This could have been me.
I have an 11 year old son. He’s a good kid, but he’s done things that are, well, regrettable. Just like every other kid. I could not help but picture him when I was at the prison. I don’t know the kid's ages, but some were young. Probably 12 or 13 years old.
The boys are locked up for various reasons, I don’t know what each one did, I didn’t care.
I saw children. I saw my son. In a green jump suit with CERMICOL on his back. Hopeless.
Now, I’m far from saying that these boys should not be held responsible. But to see a kid that has been locked up for a crime, and find out some go 2 years before they ever see a judge, that’s heartbreaking. Some of them committed crimes, some terrible crimes, stuff we spoiled Americans only see in TV shows. They do not need to be told that’s ok. They need tough love. They need to be educated. And they need hope.
When we arrived, we unloaded the supplies we brought - rice, sodas, toiletries, a hand written scripture for each boy. Each item was inspected by guards and then loaded into a wheelbarrow. There were 3 prisoners that were pushing the loaded wheelbarrows into the prison. Quite obvious this was their reward for good behavior. Once it was all in, there were a few conversations between guards, some more waiting, and then we got to enter. They escorted us to a room, set up similar to a classroom, with a chalkboard, seating for 30 or so, one door.
There was a large window that opened to the common area. The cells with bars were across from this. We could see the boys. They looked at us, they didn’t look angry, or threatening, they looked like my son. Some were a few years older, but they were young men, trying to find their place in life. While in a holding cell with 125 other prisoners. Hopeless.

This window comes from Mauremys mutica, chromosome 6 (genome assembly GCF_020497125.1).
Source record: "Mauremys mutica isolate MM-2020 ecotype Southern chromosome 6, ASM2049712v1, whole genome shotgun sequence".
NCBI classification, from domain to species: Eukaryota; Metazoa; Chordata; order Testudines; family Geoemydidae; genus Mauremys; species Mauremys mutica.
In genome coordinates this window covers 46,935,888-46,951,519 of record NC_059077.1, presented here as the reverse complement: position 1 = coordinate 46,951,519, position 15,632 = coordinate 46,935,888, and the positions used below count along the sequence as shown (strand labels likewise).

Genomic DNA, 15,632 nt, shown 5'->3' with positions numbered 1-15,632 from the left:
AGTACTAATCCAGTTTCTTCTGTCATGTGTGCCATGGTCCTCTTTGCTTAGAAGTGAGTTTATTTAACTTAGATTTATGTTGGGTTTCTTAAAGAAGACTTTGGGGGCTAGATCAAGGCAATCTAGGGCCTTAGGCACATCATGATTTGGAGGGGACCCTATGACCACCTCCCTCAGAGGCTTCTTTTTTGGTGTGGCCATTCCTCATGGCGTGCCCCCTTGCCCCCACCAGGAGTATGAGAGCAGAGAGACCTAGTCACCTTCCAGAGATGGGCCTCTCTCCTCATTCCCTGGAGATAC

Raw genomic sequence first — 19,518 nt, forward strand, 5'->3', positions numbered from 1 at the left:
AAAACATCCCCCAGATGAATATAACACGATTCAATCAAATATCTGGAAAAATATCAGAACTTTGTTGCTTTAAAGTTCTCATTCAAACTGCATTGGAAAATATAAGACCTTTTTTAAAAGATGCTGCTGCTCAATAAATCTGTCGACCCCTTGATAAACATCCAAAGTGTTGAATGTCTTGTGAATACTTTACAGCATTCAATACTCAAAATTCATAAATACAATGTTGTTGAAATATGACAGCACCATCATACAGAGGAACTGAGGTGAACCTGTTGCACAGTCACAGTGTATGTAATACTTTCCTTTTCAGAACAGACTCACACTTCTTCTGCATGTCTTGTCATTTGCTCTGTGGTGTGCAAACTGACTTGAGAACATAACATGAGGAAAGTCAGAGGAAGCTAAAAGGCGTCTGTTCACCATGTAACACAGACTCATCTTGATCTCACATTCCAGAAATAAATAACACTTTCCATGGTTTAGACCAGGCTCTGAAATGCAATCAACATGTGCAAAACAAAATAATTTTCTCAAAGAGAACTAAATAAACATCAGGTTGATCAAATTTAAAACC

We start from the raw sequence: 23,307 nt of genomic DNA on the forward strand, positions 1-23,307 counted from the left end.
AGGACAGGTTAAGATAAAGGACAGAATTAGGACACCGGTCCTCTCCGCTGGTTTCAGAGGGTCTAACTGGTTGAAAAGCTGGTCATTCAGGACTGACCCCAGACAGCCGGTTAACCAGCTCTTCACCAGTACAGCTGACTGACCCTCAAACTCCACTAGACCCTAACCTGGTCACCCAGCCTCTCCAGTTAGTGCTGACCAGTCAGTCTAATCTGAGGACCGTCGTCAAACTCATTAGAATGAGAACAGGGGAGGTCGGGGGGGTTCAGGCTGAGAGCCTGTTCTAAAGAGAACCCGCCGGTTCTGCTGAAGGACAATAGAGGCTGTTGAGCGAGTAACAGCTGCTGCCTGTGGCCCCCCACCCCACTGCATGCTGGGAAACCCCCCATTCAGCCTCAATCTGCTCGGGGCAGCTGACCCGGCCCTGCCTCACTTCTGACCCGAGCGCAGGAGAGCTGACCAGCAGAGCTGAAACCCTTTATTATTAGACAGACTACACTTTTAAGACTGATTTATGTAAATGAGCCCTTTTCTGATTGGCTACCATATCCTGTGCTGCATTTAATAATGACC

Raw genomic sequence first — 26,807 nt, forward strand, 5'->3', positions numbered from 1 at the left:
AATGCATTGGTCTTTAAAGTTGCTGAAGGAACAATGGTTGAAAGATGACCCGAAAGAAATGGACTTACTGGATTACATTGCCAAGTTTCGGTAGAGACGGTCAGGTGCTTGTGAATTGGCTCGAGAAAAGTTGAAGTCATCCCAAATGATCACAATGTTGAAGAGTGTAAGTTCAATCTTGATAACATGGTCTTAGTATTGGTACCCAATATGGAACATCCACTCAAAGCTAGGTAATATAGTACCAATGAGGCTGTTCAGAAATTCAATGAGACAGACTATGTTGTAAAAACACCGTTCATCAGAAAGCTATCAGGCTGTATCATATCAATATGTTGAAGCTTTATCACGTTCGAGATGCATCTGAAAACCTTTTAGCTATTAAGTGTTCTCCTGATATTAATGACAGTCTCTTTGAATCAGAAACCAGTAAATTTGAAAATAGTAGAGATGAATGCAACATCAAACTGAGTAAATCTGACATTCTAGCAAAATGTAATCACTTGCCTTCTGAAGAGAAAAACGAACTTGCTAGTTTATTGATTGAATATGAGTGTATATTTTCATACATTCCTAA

The guards ushered in about 40 at a time, 3 groups. The groups came in, we spoke to them. Told them God loved each one of them, that we at Haiti Awake loved each one of them. We prayed. Then they left, back to their cells.
We left, empty handed, sad with the situation, angry thinking the boys may not get a fair shake, disappointed that decisions were made to put them here, but hopeful that some of these young men heard our words. Hopeful they heard us pray for them. Hopeful they heard the message we had for them. Heard that it’s not over. They have decisions to make every day going forward. Maybe as they make one of these decisions, they will think back and remember the Haiti Awake team, and remember some words we shared, or a prayer, or a verse written to them.
Maybe this will be what they need to get through a rough day. Maybe it’ll help them make a good decision in the future.